Wilshaw backs tougher key stage 1 tests as pupils 'strike'

Government right to bring in more rigour to primary tests, says chief inspector, as thousands of parents keep their children off school in protest

Richard Vaughan

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The head of Ofsted has waded into the row over key stage 1 Sats by stating that the government “is right” to introduce tougher tests for primary pupils.

Thousands of parents decided to keep their children off school today in protest against the more demanding Year 2 assessments.

The new tests have been heavily criticised for being too difficult, particularly the new spelling, punctuation and grammar assessments, in which six- and seven-year-olds are expected to know what a compound and a suffix is.

But Ofsted’s chief inspector, Sir Michael Wilshaw, has now issued a statement saying he “fully supports” the assessment regime at key stage 1.

Raising standards

“The government is right to introduce greater structure and rigour into the assessment process," he says. "Those who oppose this testing need to consider England’s mediocre position in the Organisation for Economic Co-operation and Development education rankings.

“As I have long argued, children who fall behind in the early years of their education struggle to catch up in later years. If by the age of seven, a child has not mastered the basic skills of reading, writing and mathematics, the odds will be stacked against them for the rest of their lives. This is especially the case for poorer children."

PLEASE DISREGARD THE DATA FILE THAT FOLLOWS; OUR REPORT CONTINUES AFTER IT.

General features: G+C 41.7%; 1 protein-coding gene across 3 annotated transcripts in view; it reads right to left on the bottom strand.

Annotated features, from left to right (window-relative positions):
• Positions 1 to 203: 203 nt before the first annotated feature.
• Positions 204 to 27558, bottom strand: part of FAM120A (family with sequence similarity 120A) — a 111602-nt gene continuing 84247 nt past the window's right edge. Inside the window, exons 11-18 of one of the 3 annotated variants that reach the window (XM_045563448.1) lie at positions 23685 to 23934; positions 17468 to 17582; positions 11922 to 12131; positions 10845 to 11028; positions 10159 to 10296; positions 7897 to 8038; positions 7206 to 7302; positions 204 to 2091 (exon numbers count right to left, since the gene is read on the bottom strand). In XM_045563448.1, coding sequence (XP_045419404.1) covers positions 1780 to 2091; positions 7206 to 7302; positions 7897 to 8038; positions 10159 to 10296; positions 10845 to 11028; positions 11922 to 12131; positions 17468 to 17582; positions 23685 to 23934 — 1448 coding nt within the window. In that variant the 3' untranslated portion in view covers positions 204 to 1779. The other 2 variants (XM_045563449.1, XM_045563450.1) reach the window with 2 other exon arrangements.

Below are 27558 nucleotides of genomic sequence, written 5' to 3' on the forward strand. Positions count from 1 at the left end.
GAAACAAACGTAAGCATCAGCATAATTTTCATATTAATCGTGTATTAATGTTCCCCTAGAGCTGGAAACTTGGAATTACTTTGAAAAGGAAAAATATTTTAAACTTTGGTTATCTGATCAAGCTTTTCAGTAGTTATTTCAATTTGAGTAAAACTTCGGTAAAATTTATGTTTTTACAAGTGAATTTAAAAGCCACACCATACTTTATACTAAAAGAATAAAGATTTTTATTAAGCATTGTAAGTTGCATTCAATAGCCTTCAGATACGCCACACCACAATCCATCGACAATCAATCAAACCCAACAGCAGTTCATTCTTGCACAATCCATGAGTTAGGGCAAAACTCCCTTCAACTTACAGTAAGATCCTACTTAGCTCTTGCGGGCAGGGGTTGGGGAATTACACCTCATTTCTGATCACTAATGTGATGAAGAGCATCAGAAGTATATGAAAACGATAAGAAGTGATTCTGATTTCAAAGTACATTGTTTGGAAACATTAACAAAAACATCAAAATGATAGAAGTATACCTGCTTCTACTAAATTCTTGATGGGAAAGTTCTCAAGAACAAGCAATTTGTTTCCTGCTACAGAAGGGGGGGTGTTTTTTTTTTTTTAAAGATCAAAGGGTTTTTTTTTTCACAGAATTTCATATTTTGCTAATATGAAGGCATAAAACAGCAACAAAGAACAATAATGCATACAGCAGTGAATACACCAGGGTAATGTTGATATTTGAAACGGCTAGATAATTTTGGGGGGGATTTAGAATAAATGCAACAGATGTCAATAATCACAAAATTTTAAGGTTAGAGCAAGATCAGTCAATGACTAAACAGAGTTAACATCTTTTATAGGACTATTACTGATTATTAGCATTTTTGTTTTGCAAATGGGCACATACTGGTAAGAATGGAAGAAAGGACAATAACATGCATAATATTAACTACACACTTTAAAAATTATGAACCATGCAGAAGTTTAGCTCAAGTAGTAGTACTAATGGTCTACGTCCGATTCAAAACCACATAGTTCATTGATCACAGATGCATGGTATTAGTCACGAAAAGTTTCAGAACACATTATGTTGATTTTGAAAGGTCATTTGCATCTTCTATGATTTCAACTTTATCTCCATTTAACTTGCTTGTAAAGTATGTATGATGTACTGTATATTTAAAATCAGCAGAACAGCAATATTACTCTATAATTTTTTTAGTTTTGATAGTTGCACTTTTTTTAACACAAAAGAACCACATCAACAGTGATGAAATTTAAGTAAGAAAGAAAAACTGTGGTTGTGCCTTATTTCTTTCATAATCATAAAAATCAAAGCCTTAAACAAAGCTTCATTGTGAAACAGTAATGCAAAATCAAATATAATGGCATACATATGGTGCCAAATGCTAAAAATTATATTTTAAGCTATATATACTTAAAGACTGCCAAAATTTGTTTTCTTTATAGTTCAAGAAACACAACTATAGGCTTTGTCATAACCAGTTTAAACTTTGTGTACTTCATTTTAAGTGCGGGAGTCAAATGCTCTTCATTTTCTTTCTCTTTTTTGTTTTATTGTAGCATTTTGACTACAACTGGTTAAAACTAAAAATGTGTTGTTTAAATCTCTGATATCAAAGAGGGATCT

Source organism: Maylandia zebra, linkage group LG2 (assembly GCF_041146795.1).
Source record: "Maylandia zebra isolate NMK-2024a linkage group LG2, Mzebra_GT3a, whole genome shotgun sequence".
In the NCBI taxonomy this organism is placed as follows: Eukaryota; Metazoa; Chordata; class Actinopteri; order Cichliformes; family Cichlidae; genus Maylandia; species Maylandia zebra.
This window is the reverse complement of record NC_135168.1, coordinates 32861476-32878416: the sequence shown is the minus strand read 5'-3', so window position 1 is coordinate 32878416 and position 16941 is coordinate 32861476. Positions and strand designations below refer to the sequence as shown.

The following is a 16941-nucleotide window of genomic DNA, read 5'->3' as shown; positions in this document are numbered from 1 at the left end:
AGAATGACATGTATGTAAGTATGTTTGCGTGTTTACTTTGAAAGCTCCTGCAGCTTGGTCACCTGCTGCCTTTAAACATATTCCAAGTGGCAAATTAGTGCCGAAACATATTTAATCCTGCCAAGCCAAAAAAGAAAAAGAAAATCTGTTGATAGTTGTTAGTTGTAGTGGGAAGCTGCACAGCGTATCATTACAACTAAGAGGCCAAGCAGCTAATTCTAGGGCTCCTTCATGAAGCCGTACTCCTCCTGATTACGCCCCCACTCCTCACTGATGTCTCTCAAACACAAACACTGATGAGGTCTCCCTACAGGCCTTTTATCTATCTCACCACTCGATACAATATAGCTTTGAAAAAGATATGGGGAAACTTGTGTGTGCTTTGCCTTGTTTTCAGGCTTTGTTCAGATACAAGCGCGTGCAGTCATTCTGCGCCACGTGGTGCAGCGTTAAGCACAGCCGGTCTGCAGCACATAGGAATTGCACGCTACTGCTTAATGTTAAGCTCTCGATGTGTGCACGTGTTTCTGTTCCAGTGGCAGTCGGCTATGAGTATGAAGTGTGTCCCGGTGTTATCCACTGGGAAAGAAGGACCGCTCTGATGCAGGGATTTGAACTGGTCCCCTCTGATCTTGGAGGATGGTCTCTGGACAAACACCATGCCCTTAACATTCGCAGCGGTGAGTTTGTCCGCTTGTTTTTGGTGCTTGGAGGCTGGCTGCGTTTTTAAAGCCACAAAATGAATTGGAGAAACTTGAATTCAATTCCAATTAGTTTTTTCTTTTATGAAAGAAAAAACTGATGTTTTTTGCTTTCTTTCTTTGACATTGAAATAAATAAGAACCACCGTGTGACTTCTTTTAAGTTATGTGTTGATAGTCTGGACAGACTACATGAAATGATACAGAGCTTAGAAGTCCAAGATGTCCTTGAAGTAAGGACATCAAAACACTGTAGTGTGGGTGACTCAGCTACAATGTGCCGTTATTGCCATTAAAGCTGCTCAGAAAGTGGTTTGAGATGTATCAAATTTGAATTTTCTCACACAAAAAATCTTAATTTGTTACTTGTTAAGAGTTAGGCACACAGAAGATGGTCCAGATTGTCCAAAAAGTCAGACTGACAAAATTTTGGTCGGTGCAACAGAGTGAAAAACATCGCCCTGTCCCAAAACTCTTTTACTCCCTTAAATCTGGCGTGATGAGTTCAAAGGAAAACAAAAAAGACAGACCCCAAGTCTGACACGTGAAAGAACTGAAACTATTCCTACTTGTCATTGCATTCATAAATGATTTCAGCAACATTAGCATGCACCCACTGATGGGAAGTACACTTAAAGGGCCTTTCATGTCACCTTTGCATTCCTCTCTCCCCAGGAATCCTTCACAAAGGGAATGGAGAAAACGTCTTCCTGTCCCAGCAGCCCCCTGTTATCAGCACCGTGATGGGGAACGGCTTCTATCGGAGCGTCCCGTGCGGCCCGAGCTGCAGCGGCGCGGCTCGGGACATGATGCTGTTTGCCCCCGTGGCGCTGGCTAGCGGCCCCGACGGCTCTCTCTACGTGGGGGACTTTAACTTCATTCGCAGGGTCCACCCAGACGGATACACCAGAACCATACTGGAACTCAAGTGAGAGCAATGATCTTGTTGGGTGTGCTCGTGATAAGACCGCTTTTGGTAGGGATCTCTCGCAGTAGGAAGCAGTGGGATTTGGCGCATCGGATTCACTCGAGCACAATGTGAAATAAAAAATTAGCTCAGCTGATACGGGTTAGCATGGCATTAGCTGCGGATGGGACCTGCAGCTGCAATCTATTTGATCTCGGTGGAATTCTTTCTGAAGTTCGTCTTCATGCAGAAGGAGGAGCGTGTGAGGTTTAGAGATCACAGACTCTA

Sir Michael added that while testing can sometimes be “stressful” he was “confident that most schools do everything they can to minimise the stress that children experience in preparing for and sitting these tests”.

More than 40,000 people have signed a petition supporting a boycott of Year 2 Sats by teachers. The Let Our Kids Be Kids campaign has organised the day of action in protest at children being "over-tested, over-worked and in a school system that places more importance on test results and league tables than children's happiness and joy of learning".

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Richard Vaughan

Richard has been writing about politics, policy and technology in education for nearly five years after joining TES in 2008. He joined TES from the building press having been a reporter and then later news editor at the Architects’ Journal. Before then he studied at Cardiff University’s school of journalism. Richard can be found tweeting at @richardvaughan1

Find me on Twitter @RichardVaughan1

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